By locating the first Carbon Path in Paris we are currently attracting a major global leader in the form of the French Government who are looking for a way to take control and win the battle on climate change following the Paris Agreement in December 2015.

With the arrival of President Macron and the ‘Make Our Planet Great Again’ campaign in 2017, the attention remains on Paris as the centre of global advancement on climate change.

The Carbon Path in Paris can help President Macron to achieve his climate change goals.This innovative public engagement project will expand the international reputation of France as THE leader in the global battle against climate change. 

TCP will allow President Macron to show the world that The Paris Agreement remains irreversible and will be implemented not just by France but by all other nations who have ratified since its inception in December 2015. TCP will showcase the increased action and commitment of the french government to attract global innovators who can work together on innovative, low carbon solutions for climate change.

The other crucial actors include business & corporate sponsors who will deliver the funds to make this project a reality.

Our belief is that ultimately, the battle against climate change will be won by a global collaboration between cities, businesses and citizens, all determined to secure a sustainable world for future generations.


Where will these actions be taken?

 The Carbon Path will launch in Paris in 2019 to fuel global support for The Paris Agreement which has crucial deadlines to meet by 2020. Most experts agree that 2020 is a make or break point for taking action and carbon emissions need to be on a downward slope by 2020 if we are to meet the potential target of 2c global warming.

The French government under President Macron is already focused on a low carbon future with vital actions being taken by Nicolas  Hulot, French Environmental Minister such as ending sales of petrol & diesel vehicles by 2040. This is supported by Anne Hildago, Mayor of Paris who has already put in place Car Free Days in the centre of this busy city.

The Carbon Path will reboot the goals and ambitions of the Paris Agreement by highlighting the incredible renewable energy technology and advances in electric vehicles that can make this goal achievable. It will serve as a local magnet for the 2.5 million Parisiens who are already experiencing the reality of a low carbon city through the visions of its Mayor.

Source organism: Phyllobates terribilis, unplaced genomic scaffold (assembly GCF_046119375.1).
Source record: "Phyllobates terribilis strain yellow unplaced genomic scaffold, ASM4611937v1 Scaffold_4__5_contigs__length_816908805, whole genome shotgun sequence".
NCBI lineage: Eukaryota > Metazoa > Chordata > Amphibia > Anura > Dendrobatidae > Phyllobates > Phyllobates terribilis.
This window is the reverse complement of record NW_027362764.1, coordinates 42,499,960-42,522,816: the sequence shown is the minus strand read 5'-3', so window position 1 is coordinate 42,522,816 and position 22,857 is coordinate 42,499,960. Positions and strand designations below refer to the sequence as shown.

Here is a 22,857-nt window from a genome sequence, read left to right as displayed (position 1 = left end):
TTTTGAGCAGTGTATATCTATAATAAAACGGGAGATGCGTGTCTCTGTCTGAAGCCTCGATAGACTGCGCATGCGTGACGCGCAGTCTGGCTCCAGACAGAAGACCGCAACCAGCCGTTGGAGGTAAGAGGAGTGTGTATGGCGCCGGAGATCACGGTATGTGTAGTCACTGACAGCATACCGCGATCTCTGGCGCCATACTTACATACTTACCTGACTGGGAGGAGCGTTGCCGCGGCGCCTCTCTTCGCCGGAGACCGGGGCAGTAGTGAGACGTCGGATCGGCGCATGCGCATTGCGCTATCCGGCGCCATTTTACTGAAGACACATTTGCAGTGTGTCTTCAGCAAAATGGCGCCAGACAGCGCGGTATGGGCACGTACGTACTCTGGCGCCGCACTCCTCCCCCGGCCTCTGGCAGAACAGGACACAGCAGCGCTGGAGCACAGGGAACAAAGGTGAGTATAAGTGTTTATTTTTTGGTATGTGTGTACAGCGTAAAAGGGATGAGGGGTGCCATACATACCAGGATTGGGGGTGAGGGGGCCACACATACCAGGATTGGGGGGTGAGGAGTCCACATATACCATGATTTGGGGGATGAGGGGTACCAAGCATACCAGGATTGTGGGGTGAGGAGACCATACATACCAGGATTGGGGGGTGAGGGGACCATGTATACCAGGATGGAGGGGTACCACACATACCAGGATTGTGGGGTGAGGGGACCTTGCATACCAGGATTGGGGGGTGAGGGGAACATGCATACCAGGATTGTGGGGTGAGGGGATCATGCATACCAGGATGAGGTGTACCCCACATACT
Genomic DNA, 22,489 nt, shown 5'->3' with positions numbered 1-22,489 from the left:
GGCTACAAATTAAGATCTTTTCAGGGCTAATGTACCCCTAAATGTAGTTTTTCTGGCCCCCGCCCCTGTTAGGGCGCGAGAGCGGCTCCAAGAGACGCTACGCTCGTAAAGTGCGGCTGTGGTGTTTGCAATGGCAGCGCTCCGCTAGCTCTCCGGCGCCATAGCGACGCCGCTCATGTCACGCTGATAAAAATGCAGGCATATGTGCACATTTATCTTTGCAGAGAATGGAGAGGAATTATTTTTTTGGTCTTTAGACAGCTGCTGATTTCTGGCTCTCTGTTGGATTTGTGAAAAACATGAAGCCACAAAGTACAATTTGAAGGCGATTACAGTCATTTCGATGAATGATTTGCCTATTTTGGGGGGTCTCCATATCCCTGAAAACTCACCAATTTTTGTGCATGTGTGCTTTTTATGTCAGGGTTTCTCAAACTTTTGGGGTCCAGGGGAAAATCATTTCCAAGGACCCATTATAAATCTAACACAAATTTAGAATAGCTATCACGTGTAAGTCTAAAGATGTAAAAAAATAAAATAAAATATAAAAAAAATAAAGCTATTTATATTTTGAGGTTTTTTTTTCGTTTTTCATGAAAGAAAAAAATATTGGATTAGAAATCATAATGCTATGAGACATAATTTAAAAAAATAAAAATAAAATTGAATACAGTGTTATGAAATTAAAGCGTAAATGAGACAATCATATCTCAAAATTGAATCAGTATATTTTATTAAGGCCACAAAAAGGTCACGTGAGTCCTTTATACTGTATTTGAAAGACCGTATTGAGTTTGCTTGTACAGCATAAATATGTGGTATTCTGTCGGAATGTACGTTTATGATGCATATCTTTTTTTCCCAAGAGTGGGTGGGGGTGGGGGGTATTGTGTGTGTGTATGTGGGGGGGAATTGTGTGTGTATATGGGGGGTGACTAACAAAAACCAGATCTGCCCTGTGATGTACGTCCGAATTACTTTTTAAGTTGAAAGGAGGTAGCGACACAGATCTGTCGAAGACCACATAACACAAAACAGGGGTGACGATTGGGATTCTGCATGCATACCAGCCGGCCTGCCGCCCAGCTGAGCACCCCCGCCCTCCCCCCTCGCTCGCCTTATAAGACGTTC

More importantly, it will mark the journey of The Carbon Path around the globe to power low carbon action in other major cities including London in 2020, Abu Dhabi in 2021, Australia in 2022 and NYC in 2023.


In addition, specify the country or countries where these actions will be taken.


Country 2

United Kingdom

Country 3

United Arab Emirates

Country 4


Country 5

United States


What impact will these actions have on greenhouse gas emissions and/or adapting to climate change?

Adaptation is where TCP will focus its impact when it is launched in Paris during 2019. Creating new ways for cities to adapt to climate change is the focus of the global change organisation called C40 headed by Mayor Anne Hildago in Paris.

We plan to collaborate with their Impact Assessment Team to identify the exact impact that TCP can have on the greenhouse gas emissions of 2.2 million people currently living in Paris.


What are other key benefits?

The Carbon Path aims to regenerate global interest and determination to meet the goals of The Paris Agreement to limit the rise in global temperatures to 2c.

The carbon emmissions goals agreed in Paris in December 2015 by 196 countries and subsequently ratified by 160 are in desperate need of being ramped up and brought into the public domain if this ambitious goal is to be achieved.

The Carbon Path brings climate change into the local city environment identifying the reality of a 2c, 3c & 4c scenario for each host city by using the power of plants and the latest interactive technologies. 

We will work with each host city to ensure that their local key low carbon messages are included for each dome which will be tailor-made for each location.


What are the proposal’s projected costs?